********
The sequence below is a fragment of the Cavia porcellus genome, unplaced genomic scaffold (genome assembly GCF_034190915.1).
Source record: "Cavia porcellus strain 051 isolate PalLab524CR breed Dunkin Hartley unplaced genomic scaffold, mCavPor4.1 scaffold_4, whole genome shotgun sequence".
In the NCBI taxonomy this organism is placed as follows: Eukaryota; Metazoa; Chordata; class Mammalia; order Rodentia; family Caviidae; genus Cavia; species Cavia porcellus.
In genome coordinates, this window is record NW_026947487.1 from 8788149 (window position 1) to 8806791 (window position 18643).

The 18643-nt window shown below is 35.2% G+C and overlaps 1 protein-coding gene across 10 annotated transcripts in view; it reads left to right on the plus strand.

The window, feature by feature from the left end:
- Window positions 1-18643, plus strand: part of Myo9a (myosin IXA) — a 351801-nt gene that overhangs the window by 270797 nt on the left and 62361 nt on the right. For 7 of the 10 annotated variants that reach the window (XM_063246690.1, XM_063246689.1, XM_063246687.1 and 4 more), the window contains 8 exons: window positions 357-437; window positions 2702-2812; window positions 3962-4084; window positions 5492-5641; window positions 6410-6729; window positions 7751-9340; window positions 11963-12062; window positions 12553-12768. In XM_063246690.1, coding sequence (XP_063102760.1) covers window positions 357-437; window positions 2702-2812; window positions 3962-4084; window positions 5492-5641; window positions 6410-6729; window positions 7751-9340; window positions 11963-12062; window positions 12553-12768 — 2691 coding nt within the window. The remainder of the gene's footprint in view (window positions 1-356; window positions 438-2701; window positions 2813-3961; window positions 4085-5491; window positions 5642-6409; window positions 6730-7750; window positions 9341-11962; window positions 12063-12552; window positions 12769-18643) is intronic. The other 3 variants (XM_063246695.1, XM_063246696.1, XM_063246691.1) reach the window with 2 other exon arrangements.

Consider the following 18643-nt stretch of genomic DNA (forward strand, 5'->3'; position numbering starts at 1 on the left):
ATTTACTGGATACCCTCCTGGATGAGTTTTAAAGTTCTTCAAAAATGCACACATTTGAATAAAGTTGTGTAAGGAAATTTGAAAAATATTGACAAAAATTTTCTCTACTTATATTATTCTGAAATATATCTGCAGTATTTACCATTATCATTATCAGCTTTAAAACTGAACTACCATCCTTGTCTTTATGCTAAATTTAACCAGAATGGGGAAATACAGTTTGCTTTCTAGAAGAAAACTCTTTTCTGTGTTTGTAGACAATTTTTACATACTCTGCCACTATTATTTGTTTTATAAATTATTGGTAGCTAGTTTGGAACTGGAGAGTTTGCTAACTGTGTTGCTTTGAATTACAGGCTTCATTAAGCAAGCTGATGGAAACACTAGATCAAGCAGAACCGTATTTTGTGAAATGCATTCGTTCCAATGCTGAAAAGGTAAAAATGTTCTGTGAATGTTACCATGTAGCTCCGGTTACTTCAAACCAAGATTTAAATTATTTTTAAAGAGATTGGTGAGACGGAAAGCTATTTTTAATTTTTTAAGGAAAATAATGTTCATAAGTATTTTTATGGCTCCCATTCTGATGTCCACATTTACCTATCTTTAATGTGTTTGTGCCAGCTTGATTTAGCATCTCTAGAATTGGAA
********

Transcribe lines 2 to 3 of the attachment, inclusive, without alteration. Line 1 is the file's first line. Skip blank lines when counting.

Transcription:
Source record: "Cavia porcellus strain 051 isolate PalLab524CR breed Dunkin Hartley unplaced genomic scaffold, mCavPor4.1 scaffold_4, whole genome shotgun sequence".
In the NCBI taxonomy this organism is placed as follows: Eukaryota; Metazoa; Chordata; class Mammalia; order Rodentia; family Caviidae; genus Cavia; species Cavia porcellus.